My Thanksgiving break can be summed up in one word: cinematic. I visited the movie theater on three separate occasions, catching “The Hunger Games: The Ballad of Songbirds and Snakes,” “Saltburn” and my melodramatic favorite, “May December.”
“May December,” directed by Todd Haynes, tells the tale of Elizabeth, a TV actress, portrayed by Natalie Portman, who’s secured a role in a biopic about a self-proclaimed star-crossed couple. Elizabeth observes the pair in their natural habitat —a hazy Savannah home on the water filled with children, dogs and shrouded by low-hanging trees. It would be the perfect life if not for the scandal that unfolded two decades earlier.
Haynes paints a world where Gracie, skillfully portrayed by Julianne Moore, and Joe, played by Riverdale alum Charles Melton, are community pariahs, infamous for their past sex scandal. Gracie, at the age of 36, engaged in a sexual relationship with Joe, who was only 13 at the time. Now, Joe is the same age Gracie was when they met. What followed the unsettling affair was a tabloid tale like no other. They were caught, Gracie went to jail, and there she bore Joe’s child. After serving her sentence, they married and had two more kids. It is profoundly disturbing, yet we as spectators are locked in, fascinated by the absurd.
The couple allows Elizabeth, who will be portraying Gracie in an independent film, to shadow their life, on a mission to have their story told in (what they consider) an honest way. In our first glimpse of the couple, they effortlessly handle a box of real, human excrement that is hate-mailed to them. As the film unfolds, we are introduced to Gracie and Joe’s children, as well as her children with ex-husband Tom. Each one appears to be wounded by her past and present actions.
I was hooked from the first heavy piano chord, skillfully borrowed from The Go-Between soundtrack, a film with eerily familiar themes. The movie is so stylistic and strange, with one word that prevails –– camp. Haynes displays a masterful understanding of his craft through dramatic zooms accompanied by the overarching piano tones. The next line is then produced with intense dread: “I don’t think we have enough hot dogs.” It’s perfection. Somehow, they shot this movie in 23 days, without any rehearsal.
Moore delivers another nuanced performance, playing the twisted “older woman” with an emotional sense of humanity. Gracie’s manipulative behavior is evident in Joe’s inability to articulate his feelings, her daughter Mary’s obedience and her son Georgie’s eccentric life as a local Peter Frampton cover singer. Even more disturbing is the fact Georgie, who is Gracie’s son from her previous marriage, is the same age as Joe.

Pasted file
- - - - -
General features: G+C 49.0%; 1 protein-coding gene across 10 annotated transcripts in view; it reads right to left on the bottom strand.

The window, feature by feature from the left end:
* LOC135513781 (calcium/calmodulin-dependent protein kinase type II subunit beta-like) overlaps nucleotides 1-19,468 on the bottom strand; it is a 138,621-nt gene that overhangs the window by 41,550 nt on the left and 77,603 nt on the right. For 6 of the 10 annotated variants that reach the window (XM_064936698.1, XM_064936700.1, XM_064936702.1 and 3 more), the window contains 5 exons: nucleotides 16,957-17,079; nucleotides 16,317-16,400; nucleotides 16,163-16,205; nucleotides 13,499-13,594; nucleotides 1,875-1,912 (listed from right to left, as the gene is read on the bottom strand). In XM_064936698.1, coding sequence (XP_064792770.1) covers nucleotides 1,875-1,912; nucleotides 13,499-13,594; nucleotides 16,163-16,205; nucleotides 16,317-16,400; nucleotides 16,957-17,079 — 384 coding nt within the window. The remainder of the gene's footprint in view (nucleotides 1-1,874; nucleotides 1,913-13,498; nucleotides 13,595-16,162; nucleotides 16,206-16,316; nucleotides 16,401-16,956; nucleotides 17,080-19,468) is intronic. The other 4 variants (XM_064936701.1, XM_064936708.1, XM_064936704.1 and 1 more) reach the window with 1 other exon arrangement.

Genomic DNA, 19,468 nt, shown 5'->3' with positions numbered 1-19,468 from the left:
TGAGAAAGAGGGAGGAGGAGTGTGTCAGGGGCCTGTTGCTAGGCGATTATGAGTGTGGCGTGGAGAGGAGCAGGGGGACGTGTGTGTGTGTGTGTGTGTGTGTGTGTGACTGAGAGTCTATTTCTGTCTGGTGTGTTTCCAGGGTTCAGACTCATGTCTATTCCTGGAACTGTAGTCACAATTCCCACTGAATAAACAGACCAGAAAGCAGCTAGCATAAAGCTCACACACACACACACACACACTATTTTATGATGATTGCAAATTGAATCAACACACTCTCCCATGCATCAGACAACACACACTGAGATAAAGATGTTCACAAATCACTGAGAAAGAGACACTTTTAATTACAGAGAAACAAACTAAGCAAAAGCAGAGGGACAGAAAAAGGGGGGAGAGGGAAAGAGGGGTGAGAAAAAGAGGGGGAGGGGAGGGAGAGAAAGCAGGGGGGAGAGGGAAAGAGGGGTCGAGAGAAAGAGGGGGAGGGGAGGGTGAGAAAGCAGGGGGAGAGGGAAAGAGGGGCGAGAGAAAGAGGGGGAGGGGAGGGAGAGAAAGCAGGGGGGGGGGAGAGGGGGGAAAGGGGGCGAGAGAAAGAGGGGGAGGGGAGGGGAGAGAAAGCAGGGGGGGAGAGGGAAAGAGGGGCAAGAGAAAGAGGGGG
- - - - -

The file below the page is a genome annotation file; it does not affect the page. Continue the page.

Gracie gets her daughters scales as graduation gifts. She believes her naiveté is a gift. Her lack of self-awareness is stunning. Moore is the perfect person for the role. She is at her best when she is unhinged. And of course, the lisp was the icing on the cake.
Elizabeth should represent us, the spectators, but she goes beyond. Her obsession with hitting the dot on her role directly impacts the family. She is always in control, exerting herself and almost becoming Gracie. At one point while viewing audition tapes, she asks for “sexier 13-year-olds.” It is beyond horrifying how far one will go to be a part of a story. Portman makes you squirm, in the best way.
After I finished watching this film, it lingered in my mind for days. One figure kept appearing: Melton. His performance was layered. He had the ultimate task of playing a kid trapped in the body of a grown man, frozen in place. In a way, his wife still treats him like a teenager although she insists that he was the one that was “in charge.” He smokes weed for the first time with his own son, he finds solace in the comforts of the butterflies he takes care of. His free time is spent on the couch nursing a beer, all while Gracie controls his intake. The realization that dawns across Melton’s face, that he’s missed years of his own life, is heartbreaking and dealt with precision. As the film ends, you want to run into the screen and give Melton a hug.
I watched this film with my mom, who was very familiar with the real-life case that “May December” was loosely based on. For her, the Mary Kay Letourneau saga of the late ‘90s was an addiction. Everyone was glued to the unfolding events, eagerly grabbing each edition of People Magazine to follow the story their own way. As the film recounts, many “lose track of where the line is” in these types of things. Haynes delves into the ways in which spectators immerse themselves in traumatic moments.
“May December” is a harrowing, ‘80s-esque soap opera. Yes, it is funny. Yes, it can be delightfully tense. But, at its core, it is a critique of our culture of making criminals into celebrities. And our obsession with turning everything into a new true crime podcast series or documentary. At the end of the day, this is just what grown-ups do.
“May December” begins streaming on Netflix Dec. 1 and continues its run in select theaters.